Effectiveness of Evidence-based Pneumonia CPOE Order Sets Measured by Health Outcomes
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How to Cite

Krive, J., Shoolin, J. S., & Zink, S. D. (2015). Effectiveness of Evidence-based Pneumonia CPOE Order Sets Measured by Health Outcomes. Online Journal of Public Health Informatics, 7(2). https://doi.org/10.5210/ojphi.v7i2.5527

Abstract

Objective

Evidence-based sets of medical orders for the treatment of patients with common conditions have the potential to induce greater efficiency and convenience across the system, along with more consistent health outcomes. Despite ongoing utilization of order sets, quantitative evidence of their effectiveness is lacking. In this study, conducted at Advocate Health Care in Illinois, we quantitatively analyzed the benefits of community acquired pneumonia order sets as measured by mortality, readmission, and length of stay (LOS) outcomes.

Methods

In this study, we examined five years (2007–2011) of computerized physician order entry (CPOE) data from two city and two suburban community care hospitals. Mortality and readmissions benefits were analyzed by comparing “order set” and “no order set” groups of adult patients using logistic regression, Pearson’s chi-squared, and Fisher’s exact methods. LOS was calculated by applying one-way ANOVA and the Mann-Whitney U test, supplemented by analysis of comorbidity via the Charlson Comorbidity Index.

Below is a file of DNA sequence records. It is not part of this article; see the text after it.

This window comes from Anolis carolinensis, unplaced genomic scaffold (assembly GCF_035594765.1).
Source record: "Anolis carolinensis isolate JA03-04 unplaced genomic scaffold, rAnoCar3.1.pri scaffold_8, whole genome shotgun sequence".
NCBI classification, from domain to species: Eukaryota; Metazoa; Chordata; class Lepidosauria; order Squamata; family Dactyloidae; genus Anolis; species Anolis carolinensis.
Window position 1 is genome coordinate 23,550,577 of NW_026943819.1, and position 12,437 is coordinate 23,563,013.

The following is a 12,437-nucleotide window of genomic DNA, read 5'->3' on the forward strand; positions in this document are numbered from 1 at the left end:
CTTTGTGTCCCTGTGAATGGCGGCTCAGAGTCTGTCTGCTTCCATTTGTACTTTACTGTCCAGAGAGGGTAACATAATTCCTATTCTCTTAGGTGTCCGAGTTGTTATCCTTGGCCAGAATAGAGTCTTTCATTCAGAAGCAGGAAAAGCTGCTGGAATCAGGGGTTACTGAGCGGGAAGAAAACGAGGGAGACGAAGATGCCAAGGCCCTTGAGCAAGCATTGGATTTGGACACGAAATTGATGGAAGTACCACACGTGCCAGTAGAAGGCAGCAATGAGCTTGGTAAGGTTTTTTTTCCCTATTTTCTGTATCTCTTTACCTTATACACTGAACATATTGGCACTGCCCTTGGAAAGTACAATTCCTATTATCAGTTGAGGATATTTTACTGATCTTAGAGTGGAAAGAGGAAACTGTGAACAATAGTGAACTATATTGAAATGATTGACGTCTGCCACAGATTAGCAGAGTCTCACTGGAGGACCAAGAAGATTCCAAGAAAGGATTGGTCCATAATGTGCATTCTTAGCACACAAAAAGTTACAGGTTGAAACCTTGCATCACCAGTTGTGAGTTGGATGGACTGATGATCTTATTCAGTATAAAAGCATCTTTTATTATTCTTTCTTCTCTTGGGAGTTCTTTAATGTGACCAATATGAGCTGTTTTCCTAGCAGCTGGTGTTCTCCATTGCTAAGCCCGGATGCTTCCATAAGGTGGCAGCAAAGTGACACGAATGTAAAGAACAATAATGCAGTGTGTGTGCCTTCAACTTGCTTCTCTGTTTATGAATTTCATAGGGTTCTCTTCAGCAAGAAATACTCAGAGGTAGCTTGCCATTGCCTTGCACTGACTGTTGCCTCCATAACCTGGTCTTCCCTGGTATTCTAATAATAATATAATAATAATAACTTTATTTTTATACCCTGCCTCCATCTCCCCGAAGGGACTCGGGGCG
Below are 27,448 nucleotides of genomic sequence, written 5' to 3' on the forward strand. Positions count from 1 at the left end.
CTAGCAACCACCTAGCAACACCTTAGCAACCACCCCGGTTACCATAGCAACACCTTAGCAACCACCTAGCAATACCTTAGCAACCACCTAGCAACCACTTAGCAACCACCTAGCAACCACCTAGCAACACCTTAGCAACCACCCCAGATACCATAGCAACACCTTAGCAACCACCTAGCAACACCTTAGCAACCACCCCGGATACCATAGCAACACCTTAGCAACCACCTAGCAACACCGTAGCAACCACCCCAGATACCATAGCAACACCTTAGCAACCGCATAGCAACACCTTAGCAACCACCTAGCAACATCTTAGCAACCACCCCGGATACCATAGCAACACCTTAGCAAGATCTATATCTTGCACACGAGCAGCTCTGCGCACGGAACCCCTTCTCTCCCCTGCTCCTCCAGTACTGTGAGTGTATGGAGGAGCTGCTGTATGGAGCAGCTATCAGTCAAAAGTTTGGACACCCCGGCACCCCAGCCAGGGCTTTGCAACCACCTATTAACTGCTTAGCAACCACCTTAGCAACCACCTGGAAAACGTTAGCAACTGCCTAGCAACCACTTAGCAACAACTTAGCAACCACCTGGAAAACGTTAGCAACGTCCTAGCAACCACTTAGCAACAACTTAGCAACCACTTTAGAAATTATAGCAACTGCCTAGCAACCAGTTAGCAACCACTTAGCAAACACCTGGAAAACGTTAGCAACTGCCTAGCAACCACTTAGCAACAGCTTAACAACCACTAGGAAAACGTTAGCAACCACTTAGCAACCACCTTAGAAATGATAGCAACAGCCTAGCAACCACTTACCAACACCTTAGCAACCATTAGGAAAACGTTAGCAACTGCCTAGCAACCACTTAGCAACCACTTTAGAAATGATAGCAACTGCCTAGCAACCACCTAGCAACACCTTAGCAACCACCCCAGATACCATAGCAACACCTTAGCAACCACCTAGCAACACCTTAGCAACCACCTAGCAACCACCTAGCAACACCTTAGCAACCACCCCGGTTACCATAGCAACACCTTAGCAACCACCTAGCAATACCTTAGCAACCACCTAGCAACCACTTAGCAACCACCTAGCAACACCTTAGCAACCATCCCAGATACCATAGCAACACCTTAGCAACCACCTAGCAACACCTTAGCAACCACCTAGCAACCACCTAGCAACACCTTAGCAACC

Results

The results indicate that patient treatment orders placed via electronic sets were effective in reducing mortality [OR=1.787; 95% CF 1.170-2.730; P=.061], readmissions [OR=1.362; 95% CF 1.015-1.827; P=.039], and LOS [F (1,5087)=6.885, P=.009, 4.79 days (no order set group) vs. 4.32 days (order set group)].

Conclusion

Evidence-based ordering practices have the potential to improve pneumonia outcomes through reduction of mortality, hospital readmissions, and cost of care. However, the practice must be part of a larger strategic effort to reduce variability in patient care processes. Further experimental and/or observational studies are required to reduce the barriers to retrospective patient care analyses.

Keywords: evidence-based medicine, medication order sets, health outcomes research, pneumonia, computerized physician order entry (CPOE).

https://doi.org/10.5210/ojphi.v7i2.5527
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